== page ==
The children studied were admitted to emergency departments after suffering minor head trauma, and who were considered at low or intermediate risk of having a serious brain injury. Serious cases were not included. Medical records for almost 40,000 children under age 18 were examined and broken out into three categories; white non-Hispanic, black non-Hispanic and Hispanic. Of all the patients seen at the various hospitals, about 35 percent were sent for a CT scan to rule out bleeding, bruising or other trauma to the brain tissue. But when broken out by race and ethnicity, the numbers were significantly different. White non-Hispanic children were most likely to have a CT scan. About 30 percent of black non-Hispanic children and 25 percent of Hispanic children were scanned.
Overuse of CT Scans
While this may seem, on the surface, to suggest that there is a double standard in play, the researchers say the actual problem might be the overuse of CT scans in cases where they may not be needed. Treating physicians say parental anxiety and requests for scans drove the number of tests performed on white children higher.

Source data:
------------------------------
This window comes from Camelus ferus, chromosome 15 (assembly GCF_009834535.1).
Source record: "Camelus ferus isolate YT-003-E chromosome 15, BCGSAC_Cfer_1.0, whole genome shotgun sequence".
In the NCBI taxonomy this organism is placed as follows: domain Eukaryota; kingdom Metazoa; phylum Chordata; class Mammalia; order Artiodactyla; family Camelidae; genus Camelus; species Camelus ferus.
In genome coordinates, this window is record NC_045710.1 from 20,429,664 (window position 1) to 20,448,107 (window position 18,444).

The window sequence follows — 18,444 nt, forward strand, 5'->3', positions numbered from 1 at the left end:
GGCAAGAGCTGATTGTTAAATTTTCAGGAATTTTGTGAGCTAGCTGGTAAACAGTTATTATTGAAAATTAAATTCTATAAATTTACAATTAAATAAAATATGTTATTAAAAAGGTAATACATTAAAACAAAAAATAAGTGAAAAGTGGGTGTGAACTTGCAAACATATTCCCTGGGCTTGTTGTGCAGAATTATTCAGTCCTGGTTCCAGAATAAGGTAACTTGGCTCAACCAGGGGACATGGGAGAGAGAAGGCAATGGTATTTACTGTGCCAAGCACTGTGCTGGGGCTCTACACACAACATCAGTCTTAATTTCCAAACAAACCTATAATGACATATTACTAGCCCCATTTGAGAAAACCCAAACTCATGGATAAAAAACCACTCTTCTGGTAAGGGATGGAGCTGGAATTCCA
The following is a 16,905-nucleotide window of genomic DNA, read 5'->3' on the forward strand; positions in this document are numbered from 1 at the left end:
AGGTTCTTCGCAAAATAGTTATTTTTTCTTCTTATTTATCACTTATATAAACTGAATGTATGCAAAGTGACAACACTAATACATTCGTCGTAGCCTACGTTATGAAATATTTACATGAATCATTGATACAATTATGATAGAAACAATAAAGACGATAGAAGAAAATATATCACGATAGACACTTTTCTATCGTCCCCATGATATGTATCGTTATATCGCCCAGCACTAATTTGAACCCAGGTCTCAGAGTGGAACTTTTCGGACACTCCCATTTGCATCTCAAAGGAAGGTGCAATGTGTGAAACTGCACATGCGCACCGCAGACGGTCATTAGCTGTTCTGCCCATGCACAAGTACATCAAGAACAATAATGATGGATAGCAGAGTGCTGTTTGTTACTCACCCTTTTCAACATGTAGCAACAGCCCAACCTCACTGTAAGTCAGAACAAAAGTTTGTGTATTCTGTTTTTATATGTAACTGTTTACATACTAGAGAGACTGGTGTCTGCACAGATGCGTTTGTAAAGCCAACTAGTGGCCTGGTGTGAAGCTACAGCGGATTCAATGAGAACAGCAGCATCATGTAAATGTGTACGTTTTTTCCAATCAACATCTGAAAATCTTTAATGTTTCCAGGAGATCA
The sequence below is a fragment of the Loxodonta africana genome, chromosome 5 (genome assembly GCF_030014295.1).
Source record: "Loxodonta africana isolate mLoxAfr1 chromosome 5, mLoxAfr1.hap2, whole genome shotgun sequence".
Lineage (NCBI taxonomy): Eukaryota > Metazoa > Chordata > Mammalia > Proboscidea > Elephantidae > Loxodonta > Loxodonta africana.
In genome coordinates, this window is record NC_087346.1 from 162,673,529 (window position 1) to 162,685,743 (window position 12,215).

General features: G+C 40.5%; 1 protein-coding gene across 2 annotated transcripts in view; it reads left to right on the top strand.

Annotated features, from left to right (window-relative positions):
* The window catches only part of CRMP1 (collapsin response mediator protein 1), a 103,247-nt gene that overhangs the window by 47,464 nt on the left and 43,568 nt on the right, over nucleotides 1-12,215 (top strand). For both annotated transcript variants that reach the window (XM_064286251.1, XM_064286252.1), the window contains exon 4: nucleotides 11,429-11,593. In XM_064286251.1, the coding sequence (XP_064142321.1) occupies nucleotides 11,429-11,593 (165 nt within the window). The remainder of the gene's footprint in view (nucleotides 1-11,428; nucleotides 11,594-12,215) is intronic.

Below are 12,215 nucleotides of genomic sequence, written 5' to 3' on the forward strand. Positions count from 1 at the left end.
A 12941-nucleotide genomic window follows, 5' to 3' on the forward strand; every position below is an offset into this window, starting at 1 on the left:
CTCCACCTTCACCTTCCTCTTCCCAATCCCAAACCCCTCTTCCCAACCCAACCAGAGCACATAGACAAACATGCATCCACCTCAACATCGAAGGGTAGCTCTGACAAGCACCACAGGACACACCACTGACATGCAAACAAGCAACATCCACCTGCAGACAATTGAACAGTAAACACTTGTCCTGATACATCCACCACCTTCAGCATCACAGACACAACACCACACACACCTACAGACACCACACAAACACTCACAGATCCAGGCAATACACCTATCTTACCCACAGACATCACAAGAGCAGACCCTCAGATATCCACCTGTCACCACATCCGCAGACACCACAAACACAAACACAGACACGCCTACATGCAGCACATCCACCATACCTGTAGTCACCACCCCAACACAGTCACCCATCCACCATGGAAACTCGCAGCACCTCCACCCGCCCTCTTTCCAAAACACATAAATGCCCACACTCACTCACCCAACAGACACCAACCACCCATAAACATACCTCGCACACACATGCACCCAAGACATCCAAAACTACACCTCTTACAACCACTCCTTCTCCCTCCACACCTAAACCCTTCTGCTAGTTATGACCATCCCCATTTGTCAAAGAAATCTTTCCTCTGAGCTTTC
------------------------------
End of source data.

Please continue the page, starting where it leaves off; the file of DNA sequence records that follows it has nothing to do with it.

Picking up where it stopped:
More Information Needed
The researchers says more information should be collected on why doctors let medically irrelevant factors influence their decisions, especially when the medical community is trying to reduce the amount of radiation exposure patients receive. The consensus is that way too many x-rays and scans are being used, and people are receiving unnecessarily large doses of radiation that could have serious medical consequences in the future.
Source: DoctorsLounge.com, “Racial disparity in CT use for children with head trauma,” Aug. 8, 2012